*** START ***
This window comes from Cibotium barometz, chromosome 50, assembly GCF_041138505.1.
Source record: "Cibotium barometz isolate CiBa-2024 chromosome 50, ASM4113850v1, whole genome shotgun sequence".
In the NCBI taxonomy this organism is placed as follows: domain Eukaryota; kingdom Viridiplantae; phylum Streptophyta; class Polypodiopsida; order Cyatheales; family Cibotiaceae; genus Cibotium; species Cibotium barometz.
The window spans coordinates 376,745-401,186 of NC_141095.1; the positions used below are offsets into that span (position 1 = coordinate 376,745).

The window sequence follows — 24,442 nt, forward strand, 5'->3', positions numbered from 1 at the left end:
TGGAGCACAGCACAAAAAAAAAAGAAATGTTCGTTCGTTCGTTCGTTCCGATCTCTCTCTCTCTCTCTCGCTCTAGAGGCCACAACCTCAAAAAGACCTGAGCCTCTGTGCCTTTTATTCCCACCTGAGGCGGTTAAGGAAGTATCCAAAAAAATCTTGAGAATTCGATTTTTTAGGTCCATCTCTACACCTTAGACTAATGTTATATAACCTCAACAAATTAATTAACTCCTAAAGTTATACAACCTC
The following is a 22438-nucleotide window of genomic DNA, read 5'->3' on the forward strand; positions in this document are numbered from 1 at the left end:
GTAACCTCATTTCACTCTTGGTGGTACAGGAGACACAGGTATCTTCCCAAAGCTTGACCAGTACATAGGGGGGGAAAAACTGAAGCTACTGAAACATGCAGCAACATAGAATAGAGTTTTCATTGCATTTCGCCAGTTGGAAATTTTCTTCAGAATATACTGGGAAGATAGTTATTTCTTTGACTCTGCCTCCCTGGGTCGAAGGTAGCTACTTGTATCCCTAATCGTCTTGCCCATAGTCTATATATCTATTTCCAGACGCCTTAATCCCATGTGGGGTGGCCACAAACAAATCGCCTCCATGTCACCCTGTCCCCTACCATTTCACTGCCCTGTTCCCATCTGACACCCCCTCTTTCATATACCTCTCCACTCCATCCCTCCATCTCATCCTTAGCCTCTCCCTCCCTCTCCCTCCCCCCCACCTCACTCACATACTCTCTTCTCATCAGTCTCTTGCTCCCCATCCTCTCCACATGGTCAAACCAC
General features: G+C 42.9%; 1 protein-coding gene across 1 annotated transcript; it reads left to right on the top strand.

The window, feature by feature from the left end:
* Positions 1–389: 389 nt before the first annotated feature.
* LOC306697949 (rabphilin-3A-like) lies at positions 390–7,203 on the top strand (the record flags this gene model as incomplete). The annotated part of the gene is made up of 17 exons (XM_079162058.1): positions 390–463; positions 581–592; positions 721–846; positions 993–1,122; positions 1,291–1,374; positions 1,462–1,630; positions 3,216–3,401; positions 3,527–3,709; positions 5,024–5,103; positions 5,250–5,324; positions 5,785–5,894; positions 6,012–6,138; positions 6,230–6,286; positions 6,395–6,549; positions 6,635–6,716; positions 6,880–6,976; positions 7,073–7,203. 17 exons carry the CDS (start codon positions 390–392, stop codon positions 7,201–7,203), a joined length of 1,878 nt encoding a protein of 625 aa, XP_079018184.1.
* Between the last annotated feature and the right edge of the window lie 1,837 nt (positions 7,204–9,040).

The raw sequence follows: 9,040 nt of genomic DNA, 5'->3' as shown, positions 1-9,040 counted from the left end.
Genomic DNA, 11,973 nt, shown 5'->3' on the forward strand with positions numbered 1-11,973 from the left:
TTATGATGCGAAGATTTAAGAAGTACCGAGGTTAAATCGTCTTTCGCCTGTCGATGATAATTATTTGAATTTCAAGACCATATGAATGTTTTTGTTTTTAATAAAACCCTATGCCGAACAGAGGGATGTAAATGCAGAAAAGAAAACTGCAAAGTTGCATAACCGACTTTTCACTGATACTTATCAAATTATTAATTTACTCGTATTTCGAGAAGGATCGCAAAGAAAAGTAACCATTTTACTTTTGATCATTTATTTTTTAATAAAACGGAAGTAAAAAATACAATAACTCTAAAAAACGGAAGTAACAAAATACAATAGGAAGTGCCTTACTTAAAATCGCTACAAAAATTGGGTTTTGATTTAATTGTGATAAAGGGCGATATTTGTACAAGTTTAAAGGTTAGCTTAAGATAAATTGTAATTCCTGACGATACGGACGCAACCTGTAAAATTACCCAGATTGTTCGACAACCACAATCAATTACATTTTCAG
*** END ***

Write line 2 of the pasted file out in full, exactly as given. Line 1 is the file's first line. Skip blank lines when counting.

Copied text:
Source record: "Cibotium barometz isolate CiBa-2024 chromosome 50, ASM4113850v1, whole genome shotgun sequence".